Annual Resource Sharing Summary

In July of each year, I collate and summarize the resource sharing statistics from the IAMSLIC Distributed Library project. 2010/11 represents the ninth complete year of the resource sharing program. A total of 5310 requests were submitted during 2010/11, the highest volume of activity recorded to date. A total of 33,486 requests have been submitted via the system since its inception in 2002.

The resource sharing program continues to be broadly international in scope, with 73 different IAMSLIC lending libraries in 23 countries receiving borrowing requests from 124 IAMSLIC libraries in 47 countries, similar to previous year’s numbers, but with a modest increase in the number of libraries that submitted borrowing requests. 36 (49%) of those 73 lending libraries are in the United States and they received 66.7% of the total requests, a much larger percentage than in recent years, which have averaged close to 60% from U.S. member libraries.  Libraries in Germany, Australia, Mexico and Canada collectively received 26.2% of the borrowing requests.

The Alfred Wegener Institut in Bremerhaven (Germany) regained its status as the top lending library this year, followed by the Hatfield Marine Science Center of Oregon State University (U.S.) , the University of Hawaii (U.S.),  Hopkins Marine Station (U.S.), and the Pell Marine Science Library at the University of Rhode Island (U.S.) .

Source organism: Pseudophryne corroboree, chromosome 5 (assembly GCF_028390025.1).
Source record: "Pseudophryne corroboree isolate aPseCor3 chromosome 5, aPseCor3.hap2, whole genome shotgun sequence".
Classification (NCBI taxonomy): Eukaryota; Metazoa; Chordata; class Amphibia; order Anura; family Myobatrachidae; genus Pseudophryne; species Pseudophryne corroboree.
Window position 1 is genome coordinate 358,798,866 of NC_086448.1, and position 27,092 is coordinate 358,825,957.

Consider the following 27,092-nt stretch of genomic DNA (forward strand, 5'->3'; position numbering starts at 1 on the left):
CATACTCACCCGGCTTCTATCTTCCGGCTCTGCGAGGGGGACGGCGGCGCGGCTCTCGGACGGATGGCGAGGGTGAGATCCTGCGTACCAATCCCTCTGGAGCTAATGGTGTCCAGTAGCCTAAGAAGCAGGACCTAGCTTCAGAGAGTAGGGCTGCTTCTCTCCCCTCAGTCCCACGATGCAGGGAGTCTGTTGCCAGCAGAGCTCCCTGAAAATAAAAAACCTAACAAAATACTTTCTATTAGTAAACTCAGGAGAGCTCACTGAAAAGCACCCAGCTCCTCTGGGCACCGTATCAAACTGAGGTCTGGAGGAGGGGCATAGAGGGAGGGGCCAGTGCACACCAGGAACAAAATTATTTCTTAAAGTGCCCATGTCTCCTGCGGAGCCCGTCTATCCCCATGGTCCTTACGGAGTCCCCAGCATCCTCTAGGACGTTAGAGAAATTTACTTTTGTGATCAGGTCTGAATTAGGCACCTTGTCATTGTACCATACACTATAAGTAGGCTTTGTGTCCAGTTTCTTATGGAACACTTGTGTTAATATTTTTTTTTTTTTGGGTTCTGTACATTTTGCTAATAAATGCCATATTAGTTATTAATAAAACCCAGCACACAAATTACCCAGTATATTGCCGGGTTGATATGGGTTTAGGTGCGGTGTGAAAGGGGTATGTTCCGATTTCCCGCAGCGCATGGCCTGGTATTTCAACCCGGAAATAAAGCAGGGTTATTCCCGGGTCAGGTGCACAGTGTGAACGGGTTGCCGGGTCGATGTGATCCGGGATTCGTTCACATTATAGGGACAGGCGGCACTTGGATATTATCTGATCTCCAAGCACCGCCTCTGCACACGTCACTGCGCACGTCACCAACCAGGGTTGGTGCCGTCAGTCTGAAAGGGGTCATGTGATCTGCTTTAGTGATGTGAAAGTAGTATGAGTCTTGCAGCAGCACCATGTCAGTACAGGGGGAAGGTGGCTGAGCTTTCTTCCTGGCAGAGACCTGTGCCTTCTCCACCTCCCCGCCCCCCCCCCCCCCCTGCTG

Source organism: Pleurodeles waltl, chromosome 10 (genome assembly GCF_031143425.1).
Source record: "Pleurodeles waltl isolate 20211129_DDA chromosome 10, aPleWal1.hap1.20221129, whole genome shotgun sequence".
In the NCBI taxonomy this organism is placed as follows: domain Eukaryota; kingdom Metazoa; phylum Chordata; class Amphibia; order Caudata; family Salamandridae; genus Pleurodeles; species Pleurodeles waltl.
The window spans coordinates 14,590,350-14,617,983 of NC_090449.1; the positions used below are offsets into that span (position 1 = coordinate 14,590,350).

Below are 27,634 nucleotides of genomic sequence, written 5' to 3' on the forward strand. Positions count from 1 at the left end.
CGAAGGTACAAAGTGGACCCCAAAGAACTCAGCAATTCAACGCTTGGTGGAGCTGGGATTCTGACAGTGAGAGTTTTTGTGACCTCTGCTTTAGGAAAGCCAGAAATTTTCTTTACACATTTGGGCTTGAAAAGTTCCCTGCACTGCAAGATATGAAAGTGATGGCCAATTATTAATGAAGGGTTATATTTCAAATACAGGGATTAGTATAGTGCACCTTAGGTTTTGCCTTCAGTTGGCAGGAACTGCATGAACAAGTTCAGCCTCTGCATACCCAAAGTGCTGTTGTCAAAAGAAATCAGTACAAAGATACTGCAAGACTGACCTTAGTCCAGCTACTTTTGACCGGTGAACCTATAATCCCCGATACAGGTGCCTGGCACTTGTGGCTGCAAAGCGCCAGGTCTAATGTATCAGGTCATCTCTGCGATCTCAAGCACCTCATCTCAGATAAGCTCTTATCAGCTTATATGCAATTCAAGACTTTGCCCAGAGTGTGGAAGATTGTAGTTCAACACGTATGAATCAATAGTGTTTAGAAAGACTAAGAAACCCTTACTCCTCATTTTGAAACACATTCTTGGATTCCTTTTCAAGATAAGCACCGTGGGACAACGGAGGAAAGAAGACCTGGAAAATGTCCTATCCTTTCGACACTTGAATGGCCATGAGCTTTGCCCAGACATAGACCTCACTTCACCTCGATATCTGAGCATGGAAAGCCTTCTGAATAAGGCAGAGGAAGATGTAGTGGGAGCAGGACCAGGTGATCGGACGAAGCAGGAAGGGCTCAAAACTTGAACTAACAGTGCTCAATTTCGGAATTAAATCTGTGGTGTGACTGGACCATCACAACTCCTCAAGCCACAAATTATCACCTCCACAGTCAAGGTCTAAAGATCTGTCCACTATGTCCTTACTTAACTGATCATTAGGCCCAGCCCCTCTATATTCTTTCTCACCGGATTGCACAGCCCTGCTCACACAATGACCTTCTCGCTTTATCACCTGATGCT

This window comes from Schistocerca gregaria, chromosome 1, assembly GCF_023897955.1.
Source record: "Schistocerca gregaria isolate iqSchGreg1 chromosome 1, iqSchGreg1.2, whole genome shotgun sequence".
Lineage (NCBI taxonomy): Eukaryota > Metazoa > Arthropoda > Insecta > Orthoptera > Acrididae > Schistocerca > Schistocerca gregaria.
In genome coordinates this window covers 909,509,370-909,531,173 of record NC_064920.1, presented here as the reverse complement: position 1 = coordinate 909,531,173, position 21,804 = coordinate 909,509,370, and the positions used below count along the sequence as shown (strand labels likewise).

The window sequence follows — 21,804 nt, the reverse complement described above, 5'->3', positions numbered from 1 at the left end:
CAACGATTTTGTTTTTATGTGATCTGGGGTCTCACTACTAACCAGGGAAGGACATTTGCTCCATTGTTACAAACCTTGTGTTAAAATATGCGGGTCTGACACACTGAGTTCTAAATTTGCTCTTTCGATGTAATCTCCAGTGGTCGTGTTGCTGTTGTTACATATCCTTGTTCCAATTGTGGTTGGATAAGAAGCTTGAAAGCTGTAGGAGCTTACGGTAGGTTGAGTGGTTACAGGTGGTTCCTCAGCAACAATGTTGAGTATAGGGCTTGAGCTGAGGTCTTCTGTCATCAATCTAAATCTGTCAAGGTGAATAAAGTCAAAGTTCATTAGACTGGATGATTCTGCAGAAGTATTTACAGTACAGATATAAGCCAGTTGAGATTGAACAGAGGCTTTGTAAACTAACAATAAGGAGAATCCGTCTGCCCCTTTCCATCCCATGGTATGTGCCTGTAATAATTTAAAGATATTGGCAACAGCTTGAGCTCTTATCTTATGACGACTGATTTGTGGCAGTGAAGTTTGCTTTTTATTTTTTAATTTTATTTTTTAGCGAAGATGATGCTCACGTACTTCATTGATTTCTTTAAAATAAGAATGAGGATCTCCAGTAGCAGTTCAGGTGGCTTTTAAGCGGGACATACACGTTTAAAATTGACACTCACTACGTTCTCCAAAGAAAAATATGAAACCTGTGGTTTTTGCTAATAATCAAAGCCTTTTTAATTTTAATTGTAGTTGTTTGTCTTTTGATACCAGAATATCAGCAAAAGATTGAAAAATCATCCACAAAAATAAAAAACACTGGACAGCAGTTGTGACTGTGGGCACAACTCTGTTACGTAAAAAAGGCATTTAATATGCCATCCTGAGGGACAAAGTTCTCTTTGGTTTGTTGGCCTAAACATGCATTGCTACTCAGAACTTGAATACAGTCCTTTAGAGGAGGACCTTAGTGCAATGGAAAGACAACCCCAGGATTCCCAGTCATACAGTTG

The Latin American region continues to make active use of the resource sharing program while contributing a substantial amount of lending in return, including an significant percentage of requests filled within the region. A growing number of EURASLIC libraries are active users of the system, both lenders and borrowers. EURASLIC still conducts much of its regional interlibrary loan activity via its discussion list, so the number of transactions via the Distributed Library does not reflect the full volume of resource sharing in the region. The volume of activity has begun to increase  in AFRIAMSLIC and remains moderate in the Pacific region.

The complete set of data is available on the Distributed Library website via the Resource Sharing Statistics link at It includes a spreadsheet for each year that offers charts and additional analysis of lending and borrowing patterns. I encourage you to look at the 2010/11 numbers and will be glad to answer any questions you may have about the data.

Steve Watkins
California State University, Monterey Bay, Library

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